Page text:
Is this really science? That is the question I ask when reading the passages fromTazria and Metzora abouttzaraat. On the surface (literally) it appears to be a type of science--a mix of pathology and forensics, with the priests serving as researchers examining skin, hair, fabrics and building materials. Discolorations of certain types, depths, concentrations and duration are examined for the diagnosis of pure or impure. If these procedures are the equivalent of what we would call science, then the criteria are objective, and so too is the outcome-the Kohen is just describing that which he has carefully observed. Think of a pathologist examining a biopsy -- either the tissue is cancerous or it is not. The declaration does not affect the reality, only the response to reality.
Yet, there are hints in these texts and in their rabbinic interpretation that the physical symptoms are not determinative of the person’s status. Rather, it is the Kohen’s declaration that makes a person or an impure, and it is the Kohen’sdeclaration plus the purification ritual that changes his or her status back to that of pure. In verse 14:36 we see: “The Kohen shall instruct them to empty the house before the Kohen enters to examine the affliction lest he declare all that is in the house to be impure. After [they have emptied the contents] theKohen will enter to examine the house.” The rabbis view this as “proof” that God “worries about the money of Israel” since any ceramic vessels in the house would have to be destroyed if present when the house is declared to be afflicted. But, if tzaraat is an objective condition that is communicable, then one would want to quarantine the house with all of its contents before the inspection, no matter what the expense!
The Talmud Moed Katan (7a-b) brings out a discussion of whether a Kohen may inspect a person with tzaraat on festivals. Rabbi Meir says that he may “for leniency” but not “for stringency.” That is, a person who had been quarantined in order to determine if he or she has tzaraat may be examined if healed so that the Kohen can announce the person to be pure and able to then enjoy the festival with its offerings. But, if his or her condition has deteriorated, the Kohen should not examine the person lest he have to declare the victim impure and thus ruin the joy of the festival. One sage teaches, “The matter depends on the Kohen-if he sees that the person is pure, then he declares them pure. If he sees that the person is impure, then [the Kohen] is silent.” Once again you see that the ritual is responsive to the social reality, and that it is the act if interpretation, not the “objective” reality, that is determinative.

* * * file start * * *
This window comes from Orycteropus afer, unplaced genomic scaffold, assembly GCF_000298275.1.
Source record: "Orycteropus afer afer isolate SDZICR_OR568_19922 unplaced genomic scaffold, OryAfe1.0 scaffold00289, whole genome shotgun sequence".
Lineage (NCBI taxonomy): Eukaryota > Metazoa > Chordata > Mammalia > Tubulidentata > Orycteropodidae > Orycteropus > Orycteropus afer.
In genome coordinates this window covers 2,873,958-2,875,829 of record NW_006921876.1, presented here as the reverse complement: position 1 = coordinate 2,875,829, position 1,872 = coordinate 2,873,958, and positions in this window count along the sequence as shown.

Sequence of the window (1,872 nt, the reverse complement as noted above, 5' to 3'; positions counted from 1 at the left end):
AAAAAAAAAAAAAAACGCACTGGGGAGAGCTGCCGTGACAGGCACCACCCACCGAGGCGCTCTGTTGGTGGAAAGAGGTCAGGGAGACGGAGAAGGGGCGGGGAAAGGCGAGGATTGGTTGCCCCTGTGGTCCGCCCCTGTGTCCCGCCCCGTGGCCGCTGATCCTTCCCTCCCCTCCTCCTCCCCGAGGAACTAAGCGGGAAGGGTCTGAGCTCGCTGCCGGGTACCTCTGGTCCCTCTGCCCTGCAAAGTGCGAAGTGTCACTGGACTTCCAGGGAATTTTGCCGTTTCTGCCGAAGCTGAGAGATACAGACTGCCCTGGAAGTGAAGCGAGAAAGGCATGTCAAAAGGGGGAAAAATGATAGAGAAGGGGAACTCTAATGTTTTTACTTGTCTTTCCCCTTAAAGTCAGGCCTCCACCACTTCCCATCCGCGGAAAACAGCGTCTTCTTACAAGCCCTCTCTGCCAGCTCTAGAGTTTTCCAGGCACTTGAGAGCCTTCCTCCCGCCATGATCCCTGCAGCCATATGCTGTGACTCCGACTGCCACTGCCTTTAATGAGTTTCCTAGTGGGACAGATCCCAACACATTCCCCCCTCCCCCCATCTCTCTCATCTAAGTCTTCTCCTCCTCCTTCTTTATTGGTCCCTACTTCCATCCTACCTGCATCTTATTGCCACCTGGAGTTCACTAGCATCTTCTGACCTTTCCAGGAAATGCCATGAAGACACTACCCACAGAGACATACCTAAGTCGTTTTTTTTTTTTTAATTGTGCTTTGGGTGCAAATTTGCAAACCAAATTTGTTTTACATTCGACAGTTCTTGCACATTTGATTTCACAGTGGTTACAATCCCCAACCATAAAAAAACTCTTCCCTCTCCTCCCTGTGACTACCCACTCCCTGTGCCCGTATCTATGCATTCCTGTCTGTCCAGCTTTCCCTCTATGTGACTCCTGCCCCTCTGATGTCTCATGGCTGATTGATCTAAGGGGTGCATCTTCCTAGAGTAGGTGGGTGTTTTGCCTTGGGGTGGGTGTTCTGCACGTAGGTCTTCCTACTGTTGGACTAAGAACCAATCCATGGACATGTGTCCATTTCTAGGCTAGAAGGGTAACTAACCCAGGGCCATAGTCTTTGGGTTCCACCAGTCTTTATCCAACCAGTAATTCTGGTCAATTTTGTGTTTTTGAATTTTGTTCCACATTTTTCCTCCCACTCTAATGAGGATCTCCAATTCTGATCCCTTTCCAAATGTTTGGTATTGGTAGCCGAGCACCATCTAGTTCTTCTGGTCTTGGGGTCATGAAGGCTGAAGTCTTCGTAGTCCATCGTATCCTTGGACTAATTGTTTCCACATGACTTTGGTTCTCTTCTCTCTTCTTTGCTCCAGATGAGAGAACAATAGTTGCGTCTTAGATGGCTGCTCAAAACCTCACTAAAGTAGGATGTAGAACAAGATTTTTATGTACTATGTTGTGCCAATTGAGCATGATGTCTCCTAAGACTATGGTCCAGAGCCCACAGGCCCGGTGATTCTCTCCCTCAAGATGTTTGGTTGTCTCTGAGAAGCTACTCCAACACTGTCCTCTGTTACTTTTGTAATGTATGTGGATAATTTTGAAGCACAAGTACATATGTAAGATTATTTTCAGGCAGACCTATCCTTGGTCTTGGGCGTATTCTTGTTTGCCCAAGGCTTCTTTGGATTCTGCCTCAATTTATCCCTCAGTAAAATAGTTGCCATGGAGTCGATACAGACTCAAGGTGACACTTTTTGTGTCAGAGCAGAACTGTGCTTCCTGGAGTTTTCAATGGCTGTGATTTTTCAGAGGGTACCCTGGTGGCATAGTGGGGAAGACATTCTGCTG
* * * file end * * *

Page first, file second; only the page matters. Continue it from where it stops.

We are entering a season in which our religious practice takes on a “scientific” garb-we will be boiling and scrubbing, purging and purifying, all to make our kitchens “kosher for Pesach”. The physical reality does matter-I really want my food to be kasher l’pesach and to avoid eating or owning any chametz. Yet, if a fork that I boiled was somehow stuck to another fork and shielded from the water and therefore did not get to the proper temperature and therefore wasn’t really koshered for Pesach, would I be guilty of eating with chametzutensils, or would we say that the procedure was ritually effective even without a physically perfect execution?
In other words, are these rituals powerful because they feel powerful, or are they powerful in some sort of objective way? The premise of an “objective” reality has come under attack in science, not only in quantum mechanics but also in most areas of inquiry. The observer often affects the experiment and certainly chooses which data to select for analysis. We must have rigorous protocols, but we must also realize that in the end, it is not the objective reality alone which determines whether a home is pure or impure and whether a utensil is kosher or not. Following the rituals induces a state of mind which enhances our experience of the holy-this in the end is the Torah of Metzora, and it is the same Torah which makes Shabbat a day unlike all others.
Rabbi Jeffrey Abraham